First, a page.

Food spending slows as prices rise
Lower food spending led to the current 0.5% decline in retail volumes as budget-conscious shoppers reduced their purchases amid higher prices.
Sales in non-food stores were stable, reflecting a 2.2% increase in clothing in anticipation of the summer season and offset by a decline in household equipment.
The amount spent by shoppers increased by 0.6% in the month and 5% year on year, but with inflation at 9.1%, it is clear that households are reducing their spending.
Hargreaves Lansdown personal finance analyst Sarah Coles said: “Over the coming months we can expect to see further weakness spread across the sector.
“It’s not just rising bills today that worry us, it’s the prospect of even higher bills tomorrow and fears of an impending recession.”
Consumer confidence at rock bottom
GfK’s consumer confidence barometer recorded an overall score of -41 for June, a record high for the second month in a row as prices continue to outpace wage growth.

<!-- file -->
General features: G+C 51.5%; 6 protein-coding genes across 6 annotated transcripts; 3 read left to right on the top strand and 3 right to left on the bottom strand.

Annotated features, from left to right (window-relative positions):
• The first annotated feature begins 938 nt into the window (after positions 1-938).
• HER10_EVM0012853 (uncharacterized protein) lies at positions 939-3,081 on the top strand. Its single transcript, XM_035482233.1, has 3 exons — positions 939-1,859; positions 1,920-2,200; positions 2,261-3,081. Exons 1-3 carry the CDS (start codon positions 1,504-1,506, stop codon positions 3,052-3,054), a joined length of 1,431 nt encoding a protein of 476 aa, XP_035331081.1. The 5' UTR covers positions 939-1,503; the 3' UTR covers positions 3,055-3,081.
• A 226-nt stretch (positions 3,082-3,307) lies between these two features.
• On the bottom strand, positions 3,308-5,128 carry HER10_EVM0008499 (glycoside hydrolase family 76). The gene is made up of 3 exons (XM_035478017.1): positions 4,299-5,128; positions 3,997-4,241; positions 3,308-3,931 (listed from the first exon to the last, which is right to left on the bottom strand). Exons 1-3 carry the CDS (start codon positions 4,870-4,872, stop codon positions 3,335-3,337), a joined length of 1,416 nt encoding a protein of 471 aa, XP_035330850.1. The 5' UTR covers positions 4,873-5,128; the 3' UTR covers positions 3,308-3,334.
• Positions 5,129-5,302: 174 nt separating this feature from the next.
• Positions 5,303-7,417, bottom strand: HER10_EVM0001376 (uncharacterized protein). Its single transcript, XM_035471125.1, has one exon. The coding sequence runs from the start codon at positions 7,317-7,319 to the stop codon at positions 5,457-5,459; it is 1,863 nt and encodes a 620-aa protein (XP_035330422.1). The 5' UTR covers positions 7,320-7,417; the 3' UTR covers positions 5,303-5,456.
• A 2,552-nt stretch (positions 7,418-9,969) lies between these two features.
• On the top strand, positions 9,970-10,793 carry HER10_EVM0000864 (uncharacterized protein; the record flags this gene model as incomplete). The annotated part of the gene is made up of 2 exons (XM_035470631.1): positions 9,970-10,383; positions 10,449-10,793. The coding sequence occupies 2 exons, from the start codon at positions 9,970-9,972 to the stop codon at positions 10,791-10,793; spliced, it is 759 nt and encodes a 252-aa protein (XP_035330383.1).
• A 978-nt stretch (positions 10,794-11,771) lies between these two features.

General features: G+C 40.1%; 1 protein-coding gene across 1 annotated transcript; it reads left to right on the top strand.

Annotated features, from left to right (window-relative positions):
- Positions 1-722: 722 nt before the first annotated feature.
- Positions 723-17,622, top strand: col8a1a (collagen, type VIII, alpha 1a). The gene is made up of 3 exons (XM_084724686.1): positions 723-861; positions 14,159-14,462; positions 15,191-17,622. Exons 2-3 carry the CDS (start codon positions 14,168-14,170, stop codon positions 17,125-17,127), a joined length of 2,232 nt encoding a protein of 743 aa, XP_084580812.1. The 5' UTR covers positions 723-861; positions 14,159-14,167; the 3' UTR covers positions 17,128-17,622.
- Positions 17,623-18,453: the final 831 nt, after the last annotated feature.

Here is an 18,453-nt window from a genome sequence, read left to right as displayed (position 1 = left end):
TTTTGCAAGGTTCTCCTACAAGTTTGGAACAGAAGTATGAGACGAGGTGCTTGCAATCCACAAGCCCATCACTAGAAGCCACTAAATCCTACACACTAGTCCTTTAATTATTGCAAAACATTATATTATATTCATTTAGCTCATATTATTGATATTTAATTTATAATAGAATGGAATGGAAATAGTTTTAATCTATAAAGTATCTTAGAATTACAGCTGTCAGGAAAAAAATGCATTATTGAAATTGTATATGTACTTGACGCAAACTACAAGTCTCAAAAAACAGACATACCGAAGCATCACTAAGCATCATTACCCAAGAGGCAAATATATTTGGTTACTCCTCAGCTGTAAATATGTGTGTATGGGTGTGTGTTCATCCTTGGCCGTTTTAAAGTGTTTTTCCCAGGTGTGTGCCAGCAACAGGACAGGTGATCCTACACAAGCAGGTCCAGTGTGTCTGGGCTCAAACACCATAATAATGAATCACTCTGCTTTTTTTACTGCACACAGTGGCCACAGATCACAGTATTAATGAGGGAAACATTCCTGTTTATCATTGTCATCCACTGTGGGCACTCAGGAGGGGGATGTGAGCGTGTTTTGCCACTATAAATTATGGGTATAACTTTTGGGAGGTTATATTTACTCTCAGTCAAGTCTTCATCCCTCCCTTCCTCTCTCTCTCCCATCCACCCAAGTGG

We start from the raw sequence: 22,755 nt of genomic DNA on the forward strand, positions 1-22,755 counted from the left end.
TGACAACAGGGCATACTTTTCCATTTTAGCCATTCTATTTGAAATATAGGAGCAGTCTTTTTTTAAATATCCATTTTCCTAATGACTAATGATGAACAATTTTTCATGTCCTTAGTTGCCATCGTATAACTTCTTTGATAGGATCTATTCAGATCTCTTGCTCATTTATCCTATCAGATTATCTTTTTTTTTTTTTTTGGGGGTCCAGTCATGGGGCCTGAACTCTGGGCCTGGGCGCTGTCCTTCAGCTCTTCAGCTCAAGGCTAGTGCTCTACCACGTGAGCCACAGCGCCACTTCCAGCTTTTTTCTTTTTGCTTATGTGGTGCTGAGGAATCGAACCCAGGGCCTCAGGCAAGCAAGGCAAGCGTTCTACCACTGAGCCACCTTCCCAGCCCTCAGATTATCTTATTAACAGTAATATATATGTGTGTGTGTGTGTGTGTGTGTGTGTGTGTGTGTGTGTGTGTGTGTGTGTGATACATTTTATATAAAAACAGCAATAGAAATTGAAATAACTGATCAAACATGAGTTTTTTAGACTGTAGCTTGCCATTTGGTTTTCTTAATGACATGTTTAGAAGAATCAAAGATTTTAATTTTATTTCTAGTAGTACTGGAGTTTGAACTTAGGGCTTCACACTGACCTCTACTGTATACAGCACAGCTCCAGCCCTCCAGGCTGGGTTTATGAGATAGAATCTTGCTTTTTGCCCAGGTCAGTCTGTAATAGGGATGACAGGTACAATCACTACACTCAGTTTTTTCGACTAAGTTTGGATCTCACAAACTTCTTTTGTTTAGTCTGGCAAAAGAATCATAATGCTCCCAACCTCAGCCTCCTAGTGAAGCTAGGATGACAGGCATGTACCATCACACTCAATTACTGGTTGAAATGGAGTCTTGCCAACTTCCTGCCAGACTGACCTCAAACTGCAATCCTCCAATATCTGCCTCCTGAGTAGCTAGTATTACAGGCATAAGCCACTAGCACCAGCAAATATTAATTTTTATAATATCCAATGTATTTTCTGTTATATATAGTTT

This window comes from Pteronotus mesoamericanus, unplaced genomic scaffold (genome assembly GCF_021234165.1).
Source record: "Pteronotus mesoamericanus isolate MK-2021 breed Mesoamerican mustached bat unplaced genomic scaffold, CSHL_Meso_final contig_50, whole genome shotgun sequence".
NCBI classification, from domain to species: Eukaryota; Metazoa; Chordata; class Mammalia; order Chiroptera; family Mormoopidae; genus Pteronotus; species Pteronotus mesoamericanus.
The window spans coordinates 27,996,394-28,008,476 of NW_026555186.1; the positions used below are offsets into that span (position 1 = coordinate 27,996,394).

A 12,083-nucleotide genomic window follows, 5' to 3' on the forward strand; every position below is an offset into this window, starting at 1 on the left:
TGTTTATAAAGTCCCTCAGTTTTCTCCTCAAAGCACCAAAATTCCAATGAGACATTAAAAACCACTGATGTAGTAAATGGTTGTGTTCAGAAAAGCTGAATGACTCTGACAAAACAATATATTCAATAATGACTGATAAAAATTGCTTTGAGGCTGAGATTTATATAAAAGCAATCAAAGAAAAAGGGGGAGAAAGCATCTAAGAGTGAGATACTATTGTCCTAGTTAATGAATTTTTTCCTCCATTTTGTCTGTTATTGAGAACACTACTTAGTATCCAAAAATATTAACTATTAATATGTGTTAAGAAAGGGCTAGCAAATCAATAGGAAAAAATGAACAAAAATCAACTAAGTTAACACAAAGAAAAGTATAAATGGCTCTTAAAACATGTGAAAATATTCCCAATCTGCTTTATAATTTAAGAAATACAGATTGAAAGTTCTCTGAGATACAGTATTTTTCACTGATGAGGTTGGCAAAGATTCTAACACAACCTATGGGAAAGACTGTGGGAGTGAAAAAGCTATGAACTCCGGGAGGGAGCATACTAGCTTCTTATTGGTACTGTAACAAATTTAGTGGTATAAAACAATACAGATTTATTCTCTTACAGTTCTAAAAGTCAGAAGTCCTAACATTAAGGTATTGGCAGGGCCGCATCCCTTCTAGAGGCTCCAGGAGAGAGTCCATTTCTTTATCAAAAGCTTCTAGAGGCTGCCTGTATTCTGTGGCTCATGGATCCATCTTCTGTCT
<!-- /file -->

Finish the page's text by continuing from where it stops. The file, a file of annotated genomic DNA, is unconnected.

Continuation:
Separate results covering personal finance and the broader UK economic situation all fell and the measure of significant purchase intentions remained unchanged.
GfK Client Strategy Director Joe Staton said: “Consumer sentiment is currently gloomier than at the start of the Covid pandemic, the outcome of the 2016 Brexit referendum and even the shock of the 2008 global financial crisis, and now there is talk of an impending recession.
“One thing is certain, Britain is facing a new economic reality and history shows that consumers will not hesitate to entrench and tighten their purse strings when the going gets tough.”
FTSE 100 up after Wall Street rally
Last night’s pushback by US markets means the FTSE 100 index ends the week on a high, with CMC Markets forecasting a 50 point rise to 7070.
As investors navigate between higher rates and recession risk, the Dow Jones Industrial Average climbed 0.6% on Thursday and 2.6% so far this week after three straight weekly declines.
The gains came despite Federal Reserve Chairman Jerome Powell’s warning that a recession in the United States was a possibility as the central bank focuses on controlling inflation through tighter monetary policy .
Asian markets followed Wall Street’s lead, with Hong Kong’s Hang Seng rising 1.2% and Tokyo’s Nikkei 0.7%, helped by speculation of new policy support for the Chinese economy. .